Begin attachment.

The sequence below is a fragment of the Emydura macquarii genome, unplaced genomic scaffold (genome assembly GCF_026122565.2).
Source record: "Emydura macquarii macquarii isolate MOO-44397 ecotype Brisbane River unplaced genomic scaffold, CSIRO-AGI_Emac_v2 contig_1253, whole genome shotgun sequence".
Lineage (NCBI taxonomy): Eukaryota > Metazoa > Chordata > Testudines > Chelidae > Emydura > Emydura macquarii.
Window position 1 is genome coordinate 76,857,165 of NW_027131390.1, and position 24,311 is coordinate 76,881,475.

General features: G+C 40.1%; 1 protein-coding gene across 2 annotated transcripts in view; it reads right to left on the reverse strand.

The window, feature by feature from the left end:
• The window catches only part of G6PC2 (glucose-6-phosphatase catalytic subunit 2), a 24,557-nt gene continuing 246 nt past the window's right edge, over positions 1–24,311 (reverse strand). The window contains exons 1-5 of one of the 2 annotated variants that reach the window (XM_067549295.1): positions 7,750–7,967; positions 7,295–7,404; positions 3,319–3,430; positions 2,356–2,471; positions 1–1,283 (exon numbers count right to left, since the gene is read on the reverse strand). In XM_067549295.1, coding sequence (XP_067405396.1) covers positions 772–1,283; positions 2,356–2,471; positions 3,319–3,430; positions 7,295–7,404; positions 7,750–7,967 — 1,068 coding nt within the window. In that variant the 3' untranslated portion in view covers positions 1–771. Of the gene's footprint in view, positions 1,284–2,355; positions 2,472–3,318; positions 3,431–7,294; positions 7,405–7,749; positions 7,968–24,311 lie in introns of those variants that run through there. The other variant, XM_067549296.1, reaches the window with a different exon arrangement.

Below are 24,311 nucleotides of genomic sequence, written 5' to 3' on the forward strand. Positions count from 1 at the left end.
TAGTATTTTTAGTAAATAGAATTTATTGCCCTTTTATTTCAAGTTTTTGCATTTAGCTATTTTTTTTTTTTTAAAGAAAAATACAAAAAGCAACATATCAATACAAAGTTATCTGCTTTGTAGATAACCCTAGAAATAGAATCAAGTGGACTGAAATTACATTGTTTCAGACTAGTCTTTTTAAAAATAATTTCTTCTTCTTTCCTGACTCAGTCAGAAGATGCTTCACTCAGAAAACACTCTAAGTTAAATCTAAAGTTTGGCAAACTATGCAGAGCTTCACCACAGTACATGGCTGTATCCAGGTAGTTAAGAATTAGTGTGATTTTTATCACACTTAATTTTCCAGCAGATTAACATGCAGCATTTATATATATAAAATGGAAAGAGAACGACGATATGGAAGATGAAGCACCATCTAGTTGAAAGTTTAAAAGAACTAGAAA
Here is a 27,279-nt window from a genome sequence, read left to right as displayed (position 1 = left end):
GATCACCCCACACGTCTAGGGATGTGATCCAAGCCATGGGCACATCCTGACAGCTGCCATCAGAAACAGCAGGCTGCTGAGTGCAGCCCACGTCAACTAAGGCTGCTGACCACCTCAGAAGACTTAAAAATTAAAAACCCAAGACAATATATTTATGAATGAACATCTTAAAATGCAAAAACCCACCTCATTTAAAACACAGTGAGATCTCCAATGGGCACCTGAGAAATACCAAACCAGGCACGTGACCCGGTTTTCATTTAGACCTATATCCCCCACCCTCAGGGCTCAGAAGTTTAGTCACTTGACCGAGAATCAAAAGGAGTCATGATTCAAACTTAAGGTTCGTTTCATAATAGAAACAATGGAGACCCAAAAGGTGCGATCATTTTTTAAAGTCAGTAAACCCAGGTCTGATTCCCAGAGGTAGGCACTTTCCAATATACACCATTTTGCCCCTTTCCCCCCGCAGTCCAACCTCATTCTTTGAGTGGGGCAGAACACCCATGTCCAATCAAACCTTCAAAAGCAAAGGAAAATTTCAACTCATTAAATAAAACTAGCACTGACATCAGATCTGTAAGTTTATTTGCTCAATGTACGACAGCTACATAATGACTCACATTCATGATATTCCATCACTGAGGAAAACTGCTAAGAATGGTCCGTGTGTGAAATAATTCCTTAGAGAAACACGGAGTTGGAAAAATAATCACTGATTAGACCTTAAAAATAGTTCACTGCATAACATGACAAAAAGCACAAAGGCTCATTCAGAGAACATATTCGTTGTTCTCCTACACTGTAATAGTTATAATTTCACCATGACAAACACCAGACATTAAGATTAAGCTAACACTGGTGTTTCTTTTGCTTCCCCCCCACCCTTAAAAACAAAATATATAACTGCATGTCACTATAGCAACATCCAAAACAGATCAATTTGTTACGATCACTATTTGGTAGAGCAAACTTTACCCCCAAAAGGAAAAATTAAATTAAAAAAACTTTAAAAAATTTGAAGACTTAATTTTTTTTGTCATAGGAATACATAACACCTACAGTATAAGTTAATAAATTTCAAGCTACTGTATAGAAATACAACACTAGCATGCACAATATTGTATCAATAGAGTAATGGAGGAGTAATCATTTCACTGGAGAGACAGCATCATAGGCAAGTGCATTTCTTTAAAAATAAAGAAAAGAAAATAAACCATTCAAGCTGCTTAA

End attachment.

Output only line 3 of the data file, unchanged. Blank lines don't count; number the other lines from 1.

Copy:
Lineage (NCBI taxonomy): Eukaryota > Metazoa > Chordata > Testudines > Chelidae > Emydura > Emydura macquarii.